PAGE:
- If the request comes from someone you know but who you're not following, again don't click to accept. Contact the person independently and check that they did send the request. And be extra cautious about accepting friend requests from people you don't know - they're nearly always scams.
- Always use a strong and unique password for each social media account and use a second pass code or other type of multi-factor authentication (MFA) such as those sent via text messages. Learn more about two-factor authentication from our earlier issue: How to Easily Enhance Your Password Security. And never share your password or code with anyone.
- If you learn of a data breach affecting your social media account, change your password immediately.
- Don't download third party apps promoted on your social media account. They can be used to hack your account.
What to do if Your Account Has Been Hacked
You want to regain control of your account as soon as possible. If the hacker hasn't changed your password and you still have access to the account, change it yourself immediately. And implement MFA.
If you're locked out, you need to contact the network provider. Different sites have different ways of dealing with it. Search on the phrase "My ------- account has been hacked" (insert the media network name in place of the dashes) and look for results that are actually from the network company.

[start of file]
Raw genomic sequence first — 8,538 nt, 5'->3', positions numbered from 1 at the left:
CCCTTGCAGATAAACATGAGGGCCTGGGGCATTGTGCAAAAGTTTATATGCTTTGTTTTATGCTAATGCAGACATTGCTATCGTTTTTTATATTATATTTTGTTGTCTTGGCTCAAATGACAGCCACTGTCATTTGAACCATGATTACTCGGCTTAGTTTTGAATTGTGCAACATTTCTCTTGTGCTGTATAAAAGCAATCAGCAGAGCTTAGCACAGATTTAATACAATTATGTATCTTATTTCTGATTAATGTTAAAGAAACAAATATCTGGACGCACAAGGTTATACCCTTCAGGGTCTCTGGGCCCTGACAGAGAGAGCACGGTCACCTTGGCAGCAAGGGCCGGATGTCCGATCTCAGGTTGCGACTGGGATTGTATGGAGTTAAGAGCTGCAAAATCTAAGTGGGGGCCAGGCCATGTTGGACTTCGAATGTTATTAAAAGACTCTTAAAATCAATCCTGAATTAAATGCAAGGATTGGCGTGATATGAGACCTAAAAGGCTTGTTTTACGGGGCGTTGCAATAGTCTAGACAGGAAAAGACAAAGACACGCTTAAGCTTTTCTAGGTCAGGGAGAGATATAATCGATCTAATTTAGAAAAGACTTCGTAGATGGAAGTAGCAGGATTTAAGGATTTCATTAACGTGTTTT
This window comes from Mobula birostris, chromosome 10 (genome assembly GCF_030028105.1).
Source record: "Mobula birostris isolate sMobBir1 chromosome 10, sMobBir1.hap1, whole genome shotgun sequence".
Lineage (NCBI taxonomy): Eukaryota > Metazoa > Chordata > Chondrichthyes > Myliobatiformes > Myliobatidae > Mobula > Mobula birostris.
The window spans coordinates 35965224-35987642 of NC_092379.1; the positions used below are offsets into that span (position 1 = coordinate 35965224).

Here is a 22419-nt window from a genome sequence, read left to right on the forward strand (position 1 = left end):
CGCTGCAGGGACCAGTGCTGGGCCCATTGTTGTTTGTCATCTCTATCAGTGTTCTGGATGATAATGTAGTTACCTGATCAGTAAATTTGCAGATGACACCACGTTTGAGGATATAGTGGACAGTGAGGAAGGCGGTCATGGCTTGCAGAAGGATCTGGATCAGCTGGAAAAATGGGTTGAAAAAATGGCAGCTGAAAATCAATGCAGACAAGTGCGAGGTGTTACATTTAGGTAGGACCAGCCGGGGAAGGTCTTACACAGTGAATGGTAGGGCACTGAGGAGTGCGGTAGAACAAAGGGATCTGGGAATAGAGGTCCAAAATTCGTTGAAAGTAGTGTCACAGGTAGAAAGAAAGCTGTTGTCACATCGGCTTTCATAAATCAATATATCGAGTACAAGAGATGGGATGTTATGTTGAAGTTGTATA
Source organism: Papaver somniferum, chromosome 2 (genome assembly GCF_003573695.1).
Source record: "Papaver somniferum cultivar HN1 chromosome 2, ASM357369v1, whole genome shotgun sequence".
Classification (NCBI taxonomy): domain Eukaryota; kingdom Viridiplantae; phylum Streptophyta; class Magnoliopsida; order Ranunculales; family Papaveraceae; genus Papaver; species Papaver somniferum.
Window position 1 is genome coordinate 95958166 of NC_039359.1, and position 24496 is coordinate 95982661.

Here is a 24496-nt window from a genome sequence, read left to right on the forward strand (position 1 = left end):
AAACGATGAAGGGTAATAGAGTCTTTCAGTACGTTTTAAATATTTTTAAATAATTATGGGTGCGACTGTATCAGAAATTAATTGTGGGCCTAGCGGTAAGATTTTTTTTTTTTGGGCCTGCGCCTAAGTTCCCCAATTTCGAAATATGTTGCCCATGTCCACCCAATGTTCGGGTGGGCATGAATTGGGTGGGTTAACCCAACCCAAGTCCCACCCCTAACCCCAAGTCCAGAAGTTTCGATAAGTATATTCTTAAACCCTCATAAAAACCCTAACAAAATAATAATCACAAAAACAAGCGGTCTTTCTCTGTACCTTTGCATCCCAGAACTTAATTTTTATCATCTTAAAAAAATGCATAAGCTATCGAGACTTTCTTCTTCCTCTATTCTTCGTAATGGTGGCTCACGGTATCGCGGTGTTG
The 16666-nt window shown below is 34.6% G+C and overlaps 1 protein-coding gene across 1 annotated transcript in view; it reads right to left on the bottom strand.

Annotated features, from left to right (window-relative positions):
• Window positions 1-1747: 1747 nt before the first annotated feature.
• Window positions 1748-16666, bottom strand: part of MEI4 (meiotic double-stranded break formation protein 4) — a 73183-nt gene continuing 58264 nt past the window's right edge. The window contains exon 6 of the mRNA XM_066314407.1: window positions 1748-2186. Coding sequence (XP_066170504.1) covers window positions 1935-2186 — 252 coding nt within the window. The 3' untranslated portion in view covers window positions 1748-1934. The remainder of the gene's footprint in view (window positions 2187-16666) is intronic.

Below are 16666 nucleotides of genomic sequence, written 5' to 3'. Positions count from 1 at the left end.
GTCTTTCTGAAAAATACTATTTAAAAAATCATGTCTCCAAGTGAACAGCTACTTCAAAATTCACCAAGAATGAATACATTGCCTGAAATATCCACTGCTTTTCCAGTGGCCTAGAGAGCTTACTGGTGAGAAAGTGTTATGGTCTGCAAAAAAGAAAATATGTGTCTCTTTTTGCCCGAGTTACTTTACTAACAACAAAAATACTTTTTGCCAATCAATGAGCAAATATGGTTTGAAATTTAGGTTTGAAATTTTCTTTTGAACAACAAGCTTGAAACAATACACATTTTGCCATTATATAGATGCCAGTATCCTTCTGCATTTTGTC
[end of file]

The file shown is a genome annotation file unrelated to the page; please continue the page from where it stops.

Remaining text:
It's also important to let your friends know, via email or a message service, to put them on the alert. Which brings us back to where we started:
"My account has been hacked. Please ignore a friend request."
This Week's Scam Alerts
Dark pattern worries: The US Federal Trade Commission (FTC) has sounded an alarm about the increasing use of so-called "dark pattern" tricks used by online companies to trick consumers into buying stuff they don't want or into giving away confidential information about themselves. Tactics include making ads look like non-advertising independent posts, making it tough to cancel subscriptions or charges, and hiding key terms and conditions or junk fees. "These traps will not be tolerated," says Samuel Levine, the Commission's Director of the Bureau of Consumer Protection. We covered dark patterns in issue #977: "Dark Patterns": How Websites Trick You Into Spending.
Crypto scam returns: A fake ad promoting a supposed virtual currency to be launched by Amazon has reappeared online. It was first spotted in 2021, claiming investors could get in early on a deal by buying into a "pre-sale." As of this writing, Amazon has never said it plans to launch a crypto currency, let alone have a pre-sale.
Stargazer warning: If you're one of the millions of people in awe of the images being returned by the new James Web Telescope (JWT), keep your eyes peeled for a phishing attempt that uses copies of JWT images embedded with malware. It comes with what seems to be a Microsoft Word attachment that contains a download link for the picture. Once downloaded, it installs malware that enables a hacker to access your computer. If you want to see genuine images, NASA has posted them on a Flickr social media photo site.
That's all for today -- we'll see you next week.